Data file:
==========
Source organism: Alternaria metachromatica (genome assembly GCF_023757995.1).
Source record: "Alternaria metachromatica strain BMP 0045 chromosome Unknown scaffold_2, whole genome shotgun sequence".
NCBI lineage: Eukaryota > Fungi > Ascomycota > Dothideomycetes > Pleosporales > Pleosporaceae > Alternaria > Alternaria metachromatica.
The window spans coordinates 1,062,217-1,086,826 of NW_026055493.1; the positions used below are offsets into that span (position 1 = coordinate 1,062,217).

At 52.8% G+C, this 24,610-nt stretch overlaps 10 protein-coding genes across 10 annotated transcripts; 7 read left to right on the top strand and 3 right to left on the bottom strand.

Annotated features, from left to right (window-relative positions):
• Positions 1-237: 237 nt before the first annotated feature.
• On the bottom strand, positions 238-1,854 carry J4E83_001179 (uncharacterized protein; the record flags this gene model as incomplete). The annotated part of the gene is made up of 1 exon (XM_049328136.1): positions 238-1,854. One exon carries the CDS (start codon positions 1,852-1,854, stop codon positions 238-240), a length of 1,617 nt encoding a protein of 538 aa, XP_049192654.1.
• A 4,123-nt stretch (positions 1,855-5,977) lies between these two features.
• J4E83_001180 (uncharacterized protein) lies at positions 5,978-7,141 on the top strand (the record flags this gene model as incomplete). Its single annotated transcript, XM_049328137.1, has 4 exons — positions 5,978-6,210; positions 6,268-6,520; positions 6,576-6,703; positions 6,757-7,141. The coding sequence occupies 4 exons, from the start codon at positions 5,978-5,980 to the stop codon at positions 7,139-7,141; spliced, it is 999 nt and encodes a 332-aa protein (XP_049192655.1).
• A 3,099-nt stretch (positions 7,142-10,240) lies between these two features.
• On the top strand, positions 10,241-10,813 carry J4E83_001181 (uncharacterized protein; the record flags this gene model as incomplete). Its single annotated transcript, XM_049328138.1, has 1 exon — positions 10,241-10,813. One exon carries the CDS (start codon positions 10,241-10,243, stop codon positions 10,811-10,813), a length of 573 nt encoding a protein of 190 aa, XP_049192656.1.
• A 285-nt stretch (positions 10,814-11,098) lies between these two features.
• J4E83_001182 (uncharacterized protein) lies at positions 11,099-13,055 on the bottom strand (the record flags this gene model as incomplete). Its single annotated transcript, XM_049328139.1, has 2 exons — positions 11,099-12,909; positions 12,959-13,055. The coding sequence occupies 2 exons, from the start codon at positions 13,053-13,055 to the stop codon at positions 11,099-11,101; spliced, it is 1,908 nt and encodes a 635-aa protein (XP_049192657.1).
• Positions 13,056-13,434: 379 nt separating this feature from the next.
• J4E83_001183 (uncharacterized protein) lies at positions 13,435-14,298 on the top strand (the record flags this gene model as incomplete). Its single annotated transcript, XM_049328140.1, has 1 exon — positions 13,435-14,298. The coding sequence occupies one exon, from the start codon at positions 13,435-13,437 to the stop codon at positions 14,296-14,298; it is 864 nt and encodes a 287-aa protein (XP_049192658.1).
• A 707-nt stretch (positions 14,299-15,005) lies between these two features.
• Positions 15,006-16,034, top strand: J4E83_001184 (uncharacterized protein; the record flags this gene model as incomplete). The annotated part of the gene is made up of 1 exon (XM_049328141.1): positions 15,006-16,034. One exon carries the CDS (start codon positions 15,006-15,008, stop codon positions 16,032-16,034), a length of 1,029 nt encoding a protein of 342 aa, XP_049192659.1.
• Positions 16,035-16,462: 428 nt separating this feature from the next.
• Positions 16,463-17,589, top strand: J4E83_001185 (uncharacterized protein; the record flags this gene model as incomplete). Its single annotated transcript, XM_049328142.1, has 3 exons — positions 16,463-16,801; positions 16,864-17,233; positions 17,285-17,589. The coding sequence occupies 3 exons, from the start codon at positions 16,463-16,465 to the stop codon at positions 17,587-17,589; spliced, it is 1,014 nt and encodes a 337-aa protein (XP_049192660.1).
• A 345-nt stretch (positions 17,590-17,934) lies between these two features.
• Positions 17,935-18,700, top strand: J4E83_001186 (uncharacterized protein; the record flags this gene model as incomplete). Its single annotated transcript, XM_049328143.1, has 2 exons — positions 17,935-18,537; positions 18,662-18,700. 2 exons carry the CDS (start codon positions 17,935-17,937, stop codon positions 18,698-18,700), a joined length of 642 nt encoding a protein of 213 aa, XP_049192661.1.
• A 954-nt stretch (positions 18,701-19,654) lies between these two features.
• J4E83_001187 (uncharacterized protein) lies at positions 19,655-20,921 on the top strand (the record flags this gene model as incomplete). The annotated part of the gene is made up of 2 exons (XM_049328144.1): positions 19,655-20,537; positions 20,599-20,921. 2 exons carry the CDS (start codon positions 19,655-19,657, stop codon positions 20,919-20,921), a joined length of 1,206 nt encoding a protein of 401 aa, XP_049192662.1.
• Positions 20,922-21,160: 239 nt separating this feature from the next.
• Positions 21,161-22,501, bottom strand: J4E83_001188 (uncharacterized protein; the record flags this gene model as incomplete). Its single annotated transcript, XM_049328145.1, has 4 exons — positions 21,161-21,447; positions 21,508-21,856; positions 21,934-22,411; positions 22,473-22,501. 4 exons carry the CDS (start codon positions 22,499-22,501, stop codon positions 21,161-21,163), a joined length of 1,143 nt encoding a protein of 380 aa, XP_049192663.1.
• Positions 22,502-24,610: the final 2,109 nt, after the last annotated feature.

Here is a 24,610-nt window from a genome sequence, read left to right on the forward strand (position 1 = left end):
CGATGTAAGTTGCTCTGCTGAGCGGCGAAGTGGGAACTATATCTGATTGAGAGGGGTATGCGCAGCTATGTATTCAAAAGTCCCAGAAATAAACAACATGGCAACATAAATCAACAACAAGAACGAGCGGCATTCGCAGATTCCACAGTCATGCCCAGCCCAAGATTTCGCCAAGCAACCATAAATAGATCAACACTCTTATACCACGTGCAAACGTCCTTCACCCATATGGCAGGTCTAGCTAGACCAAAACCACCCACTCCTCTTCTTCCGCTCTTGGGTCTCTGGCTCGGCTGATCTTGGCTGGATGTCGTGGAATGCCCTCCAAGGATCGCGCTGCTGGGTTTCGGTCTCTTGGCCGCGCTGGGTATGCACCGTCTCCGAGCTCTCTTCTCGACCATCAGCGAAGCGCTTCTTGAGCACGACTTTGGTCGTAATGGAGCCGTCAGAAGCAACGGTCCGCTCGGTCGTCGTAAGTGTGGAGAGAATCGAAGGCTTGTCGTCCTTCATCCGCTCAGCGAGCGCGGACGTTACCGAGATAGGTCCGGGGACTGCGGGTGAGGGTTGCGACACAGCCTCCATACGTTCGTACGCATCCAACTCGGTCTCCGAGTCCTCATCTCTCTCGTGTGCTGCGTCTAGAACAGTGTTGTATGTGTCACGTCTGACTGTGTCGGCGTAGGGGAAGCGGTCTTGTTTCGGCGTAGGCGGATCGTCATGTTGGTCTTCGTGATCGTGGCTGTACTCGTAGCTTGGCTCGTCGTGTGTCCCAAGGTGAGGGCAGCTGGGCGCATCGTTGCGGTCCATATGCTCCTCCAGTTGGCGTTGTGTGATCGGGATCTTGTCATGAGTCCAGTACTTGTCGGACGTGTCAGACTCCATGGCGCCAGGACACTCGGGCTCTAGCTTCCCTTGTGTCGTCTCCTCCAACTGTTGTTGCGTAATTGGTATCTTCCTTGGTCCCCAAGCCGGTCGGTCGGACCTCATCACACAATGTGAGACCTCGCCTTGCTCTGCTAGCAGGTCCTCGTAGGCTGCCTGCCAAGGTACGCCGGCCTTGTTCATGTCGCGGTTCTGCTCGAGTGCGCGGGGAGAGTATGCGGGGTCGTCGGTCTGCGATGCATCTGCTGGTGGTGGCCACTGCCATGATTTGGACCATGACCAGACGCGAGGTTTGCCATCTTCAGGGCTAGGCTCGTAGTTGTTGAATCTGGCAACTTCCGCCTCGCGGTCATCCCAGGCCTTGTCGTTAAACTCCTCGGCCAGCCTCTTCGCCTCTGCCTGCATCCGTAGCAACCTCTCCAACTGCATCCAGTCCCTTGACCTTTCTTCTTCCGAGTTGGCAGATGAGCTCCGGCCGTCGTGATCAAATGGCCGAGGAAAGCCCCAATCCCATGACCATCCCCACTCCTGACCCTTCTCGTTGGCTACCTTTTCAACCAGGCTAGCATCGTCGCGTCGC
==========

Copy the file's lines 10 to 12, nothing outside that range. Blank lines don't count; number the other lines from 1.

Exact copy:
• J4E83_001180 (uncharacterized protein) lies at positions 5,978-7,141 on the top strand (the record flags this gene model as incomplete). Its single annotated transcript, XM_049328137.1, has 4 exons — positions 5,978-6,210; positions 6,268-6,520; positions 6,576-6,703; positions 6,757-7,141. The coding sequence occupies 4 exons, from the start codon at positions 5,978-5,980 to the stop codon at positions 7,139-7,141; spliced, it is 999 nt and encodes a 332-aa protein (XP_049192655.1).
• A 3,099-nt stretch (positions 7,142-10,240) lies between these two features.
• On the top strand, positions 10,241-10,813 carry J4E83_001181 (uncharacterized protein; the record flags this gene model as incomplete). Its single annotated transcript, XM_049328138.1, has 1 exon — positions 10,241-10,813. One exon carries the CDS (start codon positions 10,241-10,243, stop codon positions 10,811-10,813), a length of 573 nt encoding a protein of 190 aa, XP_049192656.1.